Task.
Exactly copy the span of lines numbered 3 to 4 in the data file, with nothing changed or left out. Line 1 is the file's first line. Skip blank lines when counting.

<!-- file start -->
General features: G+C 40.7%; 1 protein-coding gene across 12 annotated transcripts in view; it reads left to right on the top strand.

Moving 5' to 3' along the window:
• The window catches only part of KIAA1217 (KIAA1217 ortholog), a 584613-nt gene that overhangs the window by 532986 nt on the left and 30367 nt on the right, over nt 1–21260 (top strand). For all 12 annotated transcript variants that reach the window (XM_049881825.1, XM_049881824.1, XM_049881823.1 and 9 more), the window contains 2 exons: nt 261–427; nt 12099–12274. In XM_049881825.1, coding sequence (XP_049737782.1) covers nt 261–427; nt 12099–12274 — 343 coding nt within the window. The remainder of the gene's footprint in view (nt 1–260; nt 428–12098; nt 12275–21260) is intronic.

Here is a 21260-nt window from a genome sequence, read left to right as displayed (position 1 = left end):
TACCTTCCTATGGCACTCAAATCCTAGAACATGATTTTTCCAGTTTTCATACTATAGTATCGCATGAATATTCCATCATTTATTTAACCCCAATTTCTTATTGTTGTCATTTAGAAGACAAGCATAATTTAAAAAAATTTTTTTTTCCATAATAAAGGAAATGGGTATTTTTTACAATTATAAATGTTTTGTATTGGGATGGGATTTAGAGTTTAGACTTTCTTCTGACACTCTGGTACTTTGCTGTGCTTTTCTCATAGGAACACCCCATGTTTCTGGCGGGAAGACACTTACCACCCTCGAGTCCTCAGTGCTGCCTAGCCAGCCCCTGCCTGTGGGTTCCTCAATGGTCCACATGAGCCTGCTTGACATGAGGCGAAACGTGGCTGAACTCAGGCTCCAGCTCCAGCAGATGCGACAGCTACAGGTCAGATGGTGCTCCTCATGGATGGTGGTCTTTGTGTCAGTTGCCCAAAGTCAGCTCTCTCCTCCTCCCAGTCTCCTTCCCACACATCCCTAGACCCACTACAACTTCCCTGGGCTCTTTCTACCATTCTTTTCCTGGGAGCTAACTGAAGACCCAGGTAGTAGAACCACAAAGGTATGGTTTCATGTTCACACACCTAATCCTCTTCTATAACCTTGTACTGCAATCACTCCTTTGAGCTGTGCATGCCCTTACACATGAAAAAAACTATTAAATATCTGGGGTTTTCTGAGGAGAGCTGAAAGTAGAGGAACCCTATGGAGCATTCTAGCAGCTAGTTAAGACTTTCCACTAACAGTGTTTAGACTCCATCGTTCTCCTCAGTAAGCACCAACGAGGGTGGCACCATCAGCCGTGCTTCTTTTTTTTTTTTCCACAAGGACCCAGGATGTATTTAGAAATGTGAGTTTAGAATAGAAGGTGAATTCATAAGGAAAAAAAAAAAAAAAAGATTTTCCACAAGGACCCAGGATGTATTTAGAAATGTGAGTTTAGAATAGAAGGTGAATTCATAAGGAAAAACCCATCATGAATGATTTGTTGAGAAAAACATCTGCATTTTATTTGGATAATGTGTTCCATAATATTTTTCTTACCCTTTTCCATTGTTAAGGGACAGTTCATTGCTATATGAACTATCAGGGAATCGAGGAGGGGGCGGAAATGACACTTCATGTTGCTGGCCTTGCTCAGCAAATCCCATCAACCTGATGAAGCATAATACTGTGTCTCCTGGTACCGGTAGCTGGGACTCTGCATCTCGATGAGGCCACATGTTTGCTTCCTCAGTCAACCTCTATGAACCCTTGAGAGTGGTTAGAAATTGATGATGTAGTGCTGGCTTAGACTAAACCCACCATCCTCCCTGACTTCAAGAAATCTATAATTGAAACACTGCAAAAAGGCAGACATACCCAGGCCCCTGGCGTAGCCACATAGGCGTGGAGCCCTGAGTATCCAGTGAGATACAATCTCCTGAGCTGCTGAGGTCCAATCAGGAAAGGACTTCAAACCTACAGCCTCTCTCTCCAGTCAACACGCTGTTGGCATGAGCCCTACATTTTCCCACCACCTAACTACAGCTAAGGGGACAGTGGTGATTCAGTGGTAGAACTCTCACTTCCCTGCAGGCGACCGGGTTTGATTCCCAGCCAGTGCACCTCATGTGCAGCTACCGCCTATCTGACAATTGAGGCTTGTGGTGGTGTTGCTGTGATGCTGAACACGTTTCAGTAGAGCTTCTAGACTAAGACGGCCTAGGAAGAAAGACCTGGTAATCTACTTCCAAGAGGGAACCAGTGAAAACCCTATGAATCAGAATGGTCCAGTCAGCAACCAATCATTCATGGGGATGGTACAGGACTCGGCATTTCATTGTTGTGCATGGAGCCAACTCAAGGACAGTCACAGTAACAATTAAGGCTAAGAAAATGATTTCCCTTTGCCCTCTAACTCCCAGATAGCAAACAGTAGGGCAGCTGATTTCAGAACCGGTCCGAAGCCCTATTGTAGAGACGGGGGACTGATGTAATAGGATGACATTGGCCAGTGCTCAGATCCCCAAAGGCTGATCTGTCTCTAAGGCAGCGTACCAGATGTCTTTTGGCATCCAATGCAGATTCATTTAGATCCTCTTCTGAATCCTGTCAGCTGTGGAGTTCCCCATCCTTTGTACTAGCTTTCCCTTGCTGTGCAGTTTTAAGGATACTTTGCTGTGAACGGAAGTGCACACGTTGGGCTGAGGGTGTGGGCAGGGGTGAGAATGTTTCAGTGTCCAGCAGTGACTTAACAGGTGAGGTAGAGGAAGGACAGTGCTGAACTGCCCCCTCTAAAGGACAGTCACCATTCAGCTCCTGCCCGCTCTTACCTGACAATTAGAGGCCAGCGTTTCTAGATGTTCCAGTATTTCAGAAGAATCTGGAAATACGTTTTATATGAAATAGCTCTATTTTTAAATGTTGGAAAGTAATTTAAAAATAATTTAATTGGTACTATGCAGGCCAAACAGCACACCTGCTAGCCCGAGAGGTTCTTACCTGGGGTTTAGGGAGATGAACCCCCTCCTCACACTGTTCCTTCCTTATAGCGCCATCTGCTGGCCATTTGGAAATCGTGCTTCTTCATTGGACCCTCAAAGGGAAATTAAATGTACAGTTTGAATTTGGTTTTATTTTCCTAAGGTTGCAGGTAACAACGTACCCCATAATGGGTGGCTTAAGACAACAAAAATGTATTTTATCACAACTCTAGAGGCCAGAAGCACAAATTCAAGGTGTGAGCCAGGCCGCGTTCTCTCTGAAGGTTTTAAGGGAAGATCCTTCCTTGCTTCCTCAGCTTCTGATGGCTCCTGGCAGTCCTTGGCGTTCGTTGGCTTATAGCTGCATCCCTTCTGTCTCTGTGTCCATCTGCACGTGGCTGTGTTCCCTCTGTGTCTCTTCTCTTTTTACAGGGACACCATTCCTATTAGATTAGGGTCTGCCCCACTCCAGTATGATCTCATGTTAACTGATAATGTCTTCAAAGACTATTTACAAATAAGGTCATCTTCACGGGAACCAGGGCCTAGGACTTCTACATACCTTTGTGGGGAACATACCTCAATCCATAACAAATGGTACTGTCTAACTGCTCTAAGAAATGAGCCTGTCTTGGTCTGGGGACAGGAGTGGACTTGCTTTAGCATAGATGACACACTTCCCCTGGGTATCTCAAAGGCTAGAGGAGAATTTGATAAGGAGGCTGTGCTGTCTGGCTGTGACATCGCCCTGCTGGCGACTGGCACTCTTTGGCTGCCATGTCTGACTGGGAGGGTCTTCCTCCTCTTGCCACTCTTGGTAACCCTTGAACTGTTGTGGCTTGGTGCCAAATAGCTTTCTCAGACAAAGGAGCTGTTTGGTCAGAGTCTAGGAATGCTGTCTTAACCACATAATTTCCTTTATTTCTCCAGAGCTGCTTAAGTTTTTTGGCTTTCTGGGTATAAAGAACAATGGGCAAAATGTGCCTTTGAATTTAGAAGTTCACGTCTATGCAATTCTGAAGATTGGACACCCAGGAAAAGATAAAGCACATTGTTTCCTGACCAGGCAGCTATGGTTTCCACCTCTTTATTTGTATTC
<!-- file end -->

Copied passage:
• The window catches only part of KIAA1217 (KIAA1217 ortholog), a 584613-nt gene that overhangs the window by 532986 nt on the left and 30367 nt on the right, over nt 1–21260 (top strand). For all 12 annotated transcript variants that reach the window (XM_049881825.1, XM_049881824.1, XM_049881823.1 and 9 more), the window contains 2 exons: nt 261–427; nt 12099–12274. In XM_049881825.1, coding sequence (XP_049737782.1) covers nt 261–427; nt 12099–12274 — 343 coding nt within the window. The remainder of the gene's footprint in view (nt 1–260; nt 428–12098; nt 12275–21260) is intronic.

Here is a 21260-nt window from a genome sequence, read left to right as displayed (position 1 = left end):